aws_nat_gateway.ditwl-ngw-za-pub: Still creating... [1m10s elapsed]
aws_nat_gateway.ditwl-ngw-zb-pub: Still creating... [1m10s elapsed]
aws_nat_gateway.ditwl-ngw-za-pub: Still creating... [1m20s elapsed]
aws_nat_gateway.ditwl-ngw-zb-pub: Still creating... [1m20s elapsed]
aws_nat_gateway.ditwl-ngw-za-pub: Still creating... [1m30s elapsed]
aws_nat_gateway.ditwl-ngw-zb-pub: Still creating... [1m30s elapsed]
aws_nat_gateway.ditwl-ngw-za-pub: Creation complete after 1m39s [id=nat-0d7980bc4c9f1623f]
aws_nat_gateway.ditwl-ngw-zb-pub: Still creating... [1m40s elapsed]
aws_nat_gateway.ditwl-ngw-zb-pub: Creation complete after 1m50s [id=nat-05b3376011cb51399]

Apply complete! Resources: 4 added, 0 changed, 0 destroyed

Review the result, it should be 4 (resource) added, 0 changed, 0 destroyed.

Check using the AWS web Console that the NAT Gateways and the EIPs have been created:

NatGateways VPC Console

If you don't see the NAT gateway check on the right top corner that the Region is N. Virginia that corresponds to us-east-1.

Click on the Public IPs to navigate to the EIP console and see its properties.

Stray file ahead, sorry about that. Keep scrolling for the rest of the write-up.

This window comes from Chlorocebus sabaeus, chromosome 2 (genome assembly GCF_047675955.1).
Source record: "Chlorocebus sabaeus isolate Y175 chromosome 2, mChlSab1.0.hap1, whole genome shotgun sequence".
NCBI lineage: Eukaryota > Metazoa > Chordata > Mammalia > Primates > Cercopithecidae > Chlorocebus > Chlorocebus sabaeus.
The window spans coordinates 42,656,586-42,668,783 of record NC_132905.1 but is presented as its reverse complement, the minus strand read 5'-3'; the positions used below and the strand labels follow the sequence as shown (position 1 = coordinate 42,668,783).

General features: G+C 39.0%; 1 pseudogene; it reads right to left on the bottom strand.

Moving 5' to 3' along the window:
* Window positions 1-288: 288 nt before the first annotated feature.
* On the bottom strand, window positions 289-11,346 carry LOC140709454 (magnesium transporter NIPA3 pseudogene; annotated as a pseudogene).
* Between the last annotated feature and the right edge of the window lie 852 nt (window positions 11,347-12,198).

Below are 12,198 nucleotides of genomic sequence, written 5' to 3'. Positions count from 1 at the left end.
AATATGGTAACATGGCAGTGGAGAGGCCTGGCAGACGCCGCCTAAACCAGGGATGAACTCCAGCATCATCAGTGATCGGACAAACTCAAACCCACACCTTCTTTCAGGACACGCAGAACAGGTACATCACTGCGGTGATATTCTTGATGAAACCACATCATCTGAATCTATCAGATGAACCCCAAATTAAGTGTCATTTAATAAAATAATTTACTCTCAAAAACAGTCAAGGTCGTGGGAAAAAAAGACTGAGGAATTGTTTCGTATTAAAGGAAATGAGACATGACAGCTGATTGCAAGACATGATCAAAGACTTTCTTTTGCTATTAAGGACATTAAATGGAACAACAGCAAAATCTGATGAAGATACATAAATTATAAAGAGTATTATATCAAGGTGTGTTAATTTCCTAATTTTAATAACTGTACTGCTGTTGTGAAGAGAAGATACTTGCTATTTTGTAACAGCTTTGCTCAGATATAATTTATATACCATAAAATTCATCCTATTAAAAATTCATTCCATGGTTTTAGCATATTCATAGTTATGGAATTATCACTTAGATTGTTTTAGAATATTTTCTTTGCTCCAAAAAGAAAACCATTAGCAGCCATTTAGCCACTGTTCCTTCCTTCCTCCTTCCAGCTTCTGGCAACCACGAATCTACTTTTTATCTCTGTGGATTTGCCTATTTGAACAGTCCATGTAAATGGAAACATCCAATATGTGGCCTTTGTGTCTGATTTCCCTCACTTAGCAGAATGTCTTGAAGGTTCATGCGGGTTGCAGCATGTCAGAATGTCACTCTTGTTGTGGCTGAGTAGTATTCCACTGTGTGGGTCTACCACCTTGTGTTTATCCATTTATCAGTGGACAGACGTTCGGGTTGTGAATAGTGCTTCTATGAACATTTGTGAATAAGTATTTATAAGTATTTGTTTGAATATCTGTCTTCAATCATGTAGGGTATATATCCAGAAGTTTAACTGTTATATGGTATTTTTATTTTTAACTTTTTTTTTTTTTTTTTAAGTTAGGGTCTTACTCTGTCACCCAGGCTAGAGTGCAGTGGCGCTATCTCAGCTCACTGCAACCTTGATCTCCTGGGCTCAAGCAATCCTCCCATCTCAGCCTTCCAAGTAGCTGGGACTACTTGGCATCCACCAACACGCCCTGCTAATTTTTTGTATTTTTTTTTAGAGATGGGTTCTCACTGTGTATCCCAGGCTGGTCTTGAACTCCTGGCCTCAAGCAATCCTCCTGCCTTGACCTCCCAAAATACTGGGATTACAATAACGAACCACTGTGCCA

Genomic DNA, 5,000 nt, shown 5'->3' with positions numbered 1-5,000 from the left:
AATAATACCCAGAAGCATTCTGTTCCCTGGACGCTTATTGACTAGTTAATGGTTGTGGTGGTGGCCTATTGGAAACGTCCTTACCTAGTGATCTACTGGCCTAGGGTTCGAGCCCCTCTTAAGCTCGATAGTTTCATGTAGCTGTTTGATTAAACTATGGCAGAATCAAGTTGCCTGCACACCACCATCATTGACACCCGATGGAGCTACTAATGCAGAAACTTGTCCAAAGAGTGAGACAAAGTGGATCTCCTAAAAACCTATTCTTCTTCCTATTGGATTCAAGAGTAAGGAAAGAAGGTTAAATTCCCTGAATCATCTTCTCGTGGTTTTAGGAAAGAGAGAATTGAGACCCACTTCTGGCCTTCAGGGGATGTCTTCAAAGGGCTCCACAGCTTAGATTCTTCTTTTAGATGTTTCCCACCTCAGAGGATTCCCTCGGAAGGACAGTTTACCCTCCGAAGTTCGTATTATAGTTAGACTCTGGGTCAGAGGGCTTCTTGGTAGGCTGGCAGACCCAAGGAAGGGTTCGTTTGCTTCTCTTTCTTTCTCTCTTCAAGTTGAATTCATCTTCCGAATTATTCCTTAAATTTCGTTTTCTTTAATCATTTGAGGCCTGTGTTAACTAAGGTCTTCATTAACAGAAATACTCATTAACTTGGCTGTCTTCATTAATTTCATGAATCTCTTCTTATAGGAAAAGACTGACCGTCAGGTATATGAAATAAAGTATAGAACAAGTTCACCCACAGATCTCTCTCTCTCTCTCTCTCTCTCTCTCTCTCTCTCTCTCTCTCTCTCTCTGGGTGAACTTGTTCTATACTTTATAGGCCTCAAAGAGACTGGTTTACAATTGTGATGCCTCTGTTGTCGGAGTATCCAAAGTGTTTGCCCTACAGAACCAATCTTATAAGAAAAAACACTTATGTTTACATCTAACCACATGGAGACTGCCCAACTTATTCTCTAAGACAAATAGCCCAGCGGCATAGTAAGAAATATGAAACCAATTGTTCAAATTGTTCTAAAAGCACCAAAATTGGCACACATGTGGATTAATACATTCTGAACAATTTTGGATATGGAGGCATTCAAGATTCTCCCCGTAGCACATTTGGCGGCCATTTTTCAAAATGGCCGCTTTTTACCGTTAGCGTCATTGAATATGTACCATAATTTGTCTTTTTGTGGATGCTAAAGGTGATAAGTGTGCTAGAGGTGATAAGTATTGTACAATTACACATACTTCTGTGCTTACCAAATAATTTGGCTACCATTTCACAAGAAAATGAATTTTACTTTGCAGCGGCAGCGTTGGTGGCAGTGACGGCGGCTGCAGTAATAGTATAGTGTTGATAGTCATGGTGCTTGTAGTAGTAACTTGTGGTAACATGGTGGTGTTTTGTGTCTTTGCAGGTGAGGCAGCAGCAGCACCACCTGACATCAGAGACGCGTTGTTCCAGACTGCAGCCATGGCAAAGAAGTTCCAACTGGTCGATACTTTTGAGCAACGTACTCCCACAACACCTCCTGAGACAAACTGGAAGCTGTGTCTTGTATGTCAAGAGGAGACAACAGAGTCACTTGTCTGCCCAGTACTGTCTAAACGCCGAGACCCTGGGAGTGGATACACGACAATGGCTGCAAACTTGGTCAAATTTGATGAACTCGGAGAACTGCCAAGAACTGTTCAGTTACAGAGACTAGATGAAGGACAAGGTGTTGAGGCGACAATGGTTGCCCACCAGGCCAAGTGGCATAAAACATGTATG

NAT Gateways and EIP Cost

NAT gateways are specialized instances that have a running cost, AWS charges for each “NAT Gateway-hour" that each gateway is provisioned and available, additionally, each GB of data processed is changed separately.

AWS EIPs are also hourly charged (starting February 1, 2024) whether in use or not.

Destroying AWS Infrastructure with Terraform

In Terraform, anything following the # on a line is treated as a comment and is ignored by Terraform during execution.

When a resource block is removed or commented from a Terraform configuration file, in the next execution Terraform will destroy the element in the Cloud.

Take this opportunity to comment on the Terraform blocks inside the terraform-aws-tutorial.tf file that creates the NAT Gateways and the EIPs. Add an # on each line to comment on the 4 blocks or use a block comment /*

# # NAT Gateway Public Availability Zone: A
# resource "aws_nat_gateway" "ditwl-ngw-za-pub" {